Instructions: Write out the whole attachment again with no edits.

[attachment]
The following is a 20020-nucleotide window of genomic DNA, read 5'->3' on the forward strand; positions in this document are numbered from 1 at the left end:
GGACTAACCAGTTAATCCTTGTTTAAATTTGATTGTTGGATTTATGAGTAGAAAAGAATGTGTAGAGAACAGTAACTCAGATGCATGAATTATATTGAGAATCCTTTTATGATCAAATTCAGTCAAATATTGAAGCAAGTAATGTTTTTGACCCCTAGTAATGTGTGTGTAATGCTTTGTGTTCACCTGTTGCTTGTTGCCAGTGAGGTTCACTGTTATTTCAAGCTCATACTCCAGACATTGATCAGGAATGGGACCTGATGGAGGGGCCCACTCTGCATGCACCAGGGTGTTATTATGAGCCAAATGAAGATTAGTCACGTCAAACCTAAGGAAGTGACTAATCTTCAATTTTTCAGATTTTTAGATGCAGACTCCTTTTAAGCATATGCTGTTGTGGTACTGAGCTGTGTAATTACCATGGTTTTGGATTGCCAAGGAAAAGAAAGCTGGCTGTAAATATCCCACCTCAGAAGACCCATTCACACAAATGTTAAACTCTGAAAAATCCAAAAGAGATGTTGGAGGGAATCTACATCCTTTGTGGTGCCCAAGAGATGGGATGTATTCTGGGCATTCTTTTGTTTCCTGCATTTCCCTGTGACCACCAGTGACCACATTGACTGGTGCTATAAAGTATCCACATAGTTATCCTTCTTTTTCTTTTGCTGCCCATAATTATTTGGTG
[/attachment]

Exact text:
The following is a 20020-nucleotide window of genomic DNA, read 5'->3' on the forward strand; positions in this document are numbered from 1 at the left end:
GGACTAACCAGTTAATCCTTGTTTAAATTTGATTGTTGGATTTATGAGTAGAAAAGAATGTGTAGAGAACAGTAACTCAGATGCATGAATTATATTGAGAATCCTTTTATGATCAAATTCAGTCAAATATTGAAGCAAGTAATGTTTTTGACCCCTAGTAATGTGTGTGTAATGCTTTGTGTTCACCTGTTGCTTGTTGCCAGTGAGGTTCACTGTTATTTCAAGCTCATACTCCAGACATTGATCAGGAATGGGACCTGATGGAGGGGCCCACTCTGCATGCACCAGGGTGTTATTATGAGCCAAATGAAGATTAGTCACGTCAAACCTAAGGAAGTGACTAATCTTCAATTTTTCAGATTTTTAGATGCAGACTCCTTTTAAGCATATGCTGTTGTGGTACTGAGCTGTGTAATTACCATGGTTTTGGATTGCCAAGGAAAAGAAAGCTGGCTGTAAATATCCCACCTCAGAAGACCCATTCACACAAATGTTAAACTCTGAAAAATCCAAAAGAGATGTTGGAGGGAATCTACATCCTTTGTGGTGCCCAAGAGATGGGATGTATTCTGGGCATTCTTTTGTTTCCTGCATTTCCCTGTGACCACCAGTGACCACATTGACTGGTGCTATAAAGTATCCACATAGTTATCCTTCTTTTTCTTTTGCTGCCCATAATTATTTGGTG